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70

Linux version in AOSP Android Version |API Level |Linux Version in AOSP |Header Version ---------------------------------------------------------------------------------------- 1.5 Cupcake |3 |(2.6.27) | 1.6 Donut |4 |(2.6.29) ...


17

The Linux user IDs that Android uses to isolate apps from each other are completely unrelated to user profiles on Android 4.2 tablets. In Android, each app gets its own directory for saving data. The Linux user ID system is used to make sure apps can't read each others' data. But all these data directories are inside one directory on the filesystem, /data/...


14

Root permissions and kernel mode are not the same thing. Programs with root access can access part of the kernel, but root is not the kernel itself. The Android (and Linux) user model has a set of users, each part of a set of groups. These groups are used to manage which users are allowed access to what. For example, in Linux you could set up all printer ...


8

I think this Android Source is a great documentation for understanding it. And here is a list of changes done from mainline kernel for android kernel 4.14. The largest features include: 19.8% Energy Aware Scheduling (kernel/sched) 13.8% Networking (net/netfilter) 13.5% Sdcardfs (fs/sdcardfs) 9.4% USB (drivers/usb) 7.2% SoC (arch/arm64, arch/x86) 6.2% f2fs ...


8

Boot into TWRP, select Install and follow the screenshots for the rest. (Click image to enlarge) It's not a problem for TWRP to which ROM your particular kernel belongs. The size should not be greater than the partition. That's all. If the kernel is not good for the ROM, your device would not boot into the ROM or would cause some other instability, so ...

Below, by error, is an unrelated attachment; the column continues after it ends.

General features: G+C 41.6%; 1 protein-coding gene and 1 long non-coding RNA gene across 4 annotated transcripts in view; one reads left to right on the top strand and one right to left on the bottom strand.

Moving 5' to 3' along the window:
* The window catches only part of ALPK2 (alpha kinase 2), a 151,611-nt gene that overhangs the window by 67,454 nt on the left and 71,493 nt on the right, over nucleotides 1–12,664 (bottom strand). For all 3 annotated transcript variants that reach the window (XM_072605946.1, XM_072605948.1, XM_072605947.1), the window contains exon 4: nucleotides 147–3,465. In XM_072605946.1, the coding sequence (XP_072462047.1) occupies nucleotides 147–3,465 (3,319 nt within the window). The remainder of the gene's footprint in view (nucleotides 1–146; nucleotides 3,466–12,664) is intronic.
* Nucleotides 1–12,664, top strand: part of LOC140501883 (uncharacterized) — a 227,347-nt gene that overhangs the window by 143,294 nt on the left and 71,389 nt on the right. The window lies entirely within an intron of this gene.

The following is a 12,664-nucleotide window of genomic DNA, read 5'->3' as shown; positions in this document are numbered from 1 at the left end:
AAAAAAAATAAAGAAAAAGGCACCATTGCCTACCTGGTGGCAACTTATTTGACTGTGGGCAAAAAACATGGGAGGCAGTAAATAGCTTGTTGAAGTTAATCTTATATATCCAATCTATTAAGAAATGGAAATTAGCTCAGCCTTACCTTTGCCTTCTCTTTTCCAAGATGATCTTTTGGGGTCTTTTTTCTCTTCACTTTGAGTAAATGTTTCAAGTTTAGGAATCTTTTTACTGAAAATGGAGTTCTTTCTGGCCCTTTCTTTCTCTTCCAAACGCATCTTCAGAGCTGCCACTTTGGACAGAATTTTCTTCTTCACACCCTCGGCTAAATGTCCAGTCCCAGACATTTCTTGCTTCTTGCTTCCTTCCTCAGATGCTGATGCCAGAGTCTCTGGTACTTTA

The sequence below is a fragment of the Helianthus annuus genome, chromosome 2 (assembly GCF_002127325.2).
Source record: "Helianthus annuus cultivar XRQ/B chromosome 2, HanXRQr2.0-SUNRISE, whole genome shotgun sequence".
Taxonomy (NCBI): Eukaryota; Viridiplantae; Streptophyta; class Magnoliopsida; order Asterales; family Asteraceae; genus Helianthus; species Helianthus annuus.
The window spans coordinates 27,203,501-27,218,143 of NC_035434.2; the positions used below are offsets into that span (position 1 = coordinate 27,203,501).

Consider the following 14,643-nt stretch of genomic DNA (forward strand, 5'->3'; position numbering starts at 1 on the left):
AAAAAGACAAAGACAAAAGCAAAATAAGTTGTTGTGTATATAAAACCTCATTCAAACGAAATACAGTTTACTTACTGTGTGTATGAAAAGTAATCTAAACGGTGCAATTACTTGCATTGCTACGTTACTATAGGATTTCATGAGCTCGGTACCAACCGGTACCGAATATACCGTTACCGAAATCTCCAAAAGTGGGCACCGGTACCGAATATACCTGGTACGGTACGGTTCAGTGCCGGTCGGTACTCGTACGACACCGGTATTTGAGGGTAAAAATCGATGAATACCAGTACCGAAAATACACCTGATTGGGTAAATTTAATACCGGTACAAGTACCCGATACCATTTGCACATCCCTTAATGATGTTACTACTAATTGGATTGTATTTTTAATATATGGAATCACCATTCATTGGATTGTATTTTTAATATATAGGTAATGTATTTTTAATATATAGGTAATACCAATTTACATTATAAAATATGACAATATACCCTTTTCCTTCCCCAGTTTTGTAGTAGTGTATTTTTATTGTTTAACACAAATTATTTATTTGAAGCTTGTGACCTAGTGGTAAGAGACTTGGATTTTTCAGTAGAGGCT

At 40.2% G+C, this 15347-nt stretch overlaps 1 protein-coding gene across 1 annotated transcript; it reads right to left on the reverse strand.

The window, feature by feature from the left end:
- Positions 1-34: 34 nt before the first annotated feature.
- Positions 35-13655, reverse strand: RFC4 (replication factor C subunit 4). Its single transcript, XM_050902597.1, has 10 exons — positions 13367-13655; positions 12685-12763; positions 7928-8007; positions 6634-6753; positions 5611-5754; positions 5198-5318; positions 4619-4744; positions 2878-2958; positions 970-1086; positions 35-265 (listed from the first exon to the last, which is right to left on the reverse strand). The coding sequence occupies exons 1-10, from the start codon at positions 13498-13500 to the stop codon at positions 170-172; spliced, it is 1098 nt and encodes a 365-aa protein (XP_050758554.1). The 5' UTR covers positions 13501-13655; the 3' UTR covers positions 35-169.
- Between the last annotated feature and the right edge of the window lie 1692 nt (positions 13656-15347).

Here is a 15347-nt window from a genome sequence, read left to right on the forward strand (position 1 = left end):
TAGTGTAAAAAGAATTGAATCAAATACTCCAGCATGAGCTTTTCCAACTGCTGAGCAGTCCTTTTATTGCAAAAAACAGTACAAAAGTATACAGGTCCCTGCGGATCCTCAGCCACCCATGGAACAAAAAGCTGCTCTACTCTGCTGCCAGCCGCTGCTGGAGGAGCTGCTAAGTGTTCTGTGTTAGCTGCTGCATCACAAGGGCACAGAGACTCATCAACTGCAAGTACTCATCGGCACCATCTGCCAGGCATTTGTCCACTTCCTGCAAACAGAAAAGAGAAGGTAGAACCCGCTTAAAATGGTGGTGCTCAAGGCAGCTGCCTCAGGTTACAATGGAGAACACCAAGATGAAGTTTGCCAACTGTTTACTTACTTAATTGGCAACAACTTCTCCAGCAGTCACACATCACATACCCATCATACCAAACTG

8

To answer my own question! Warning, in some very rare cases this doesn't work or could be dangerous. For example, Amazon Fire devices refuse to communicate with these tools despite being MediaTek. Tools like SPFT uses a DA (for Download Agent) to communicate with the MediaTek bootloader, but the MediaTek bootloader has some configurable settings so that it ...


8

Back in 2012, /proc/last_kmsg (1) used to be a dump of kernel console messages, exported after reboots by Android's ram_console functionality (CONFIG_ANDROID_RAM_CONSOLE), which used persistent_ram (CONFIG_ANDROID_PERSISTENT_RAM) to handle a block of RAM that wasn't erased across reboots (2). persistent_ram was based on Linux upstream RAMOOPS code which ...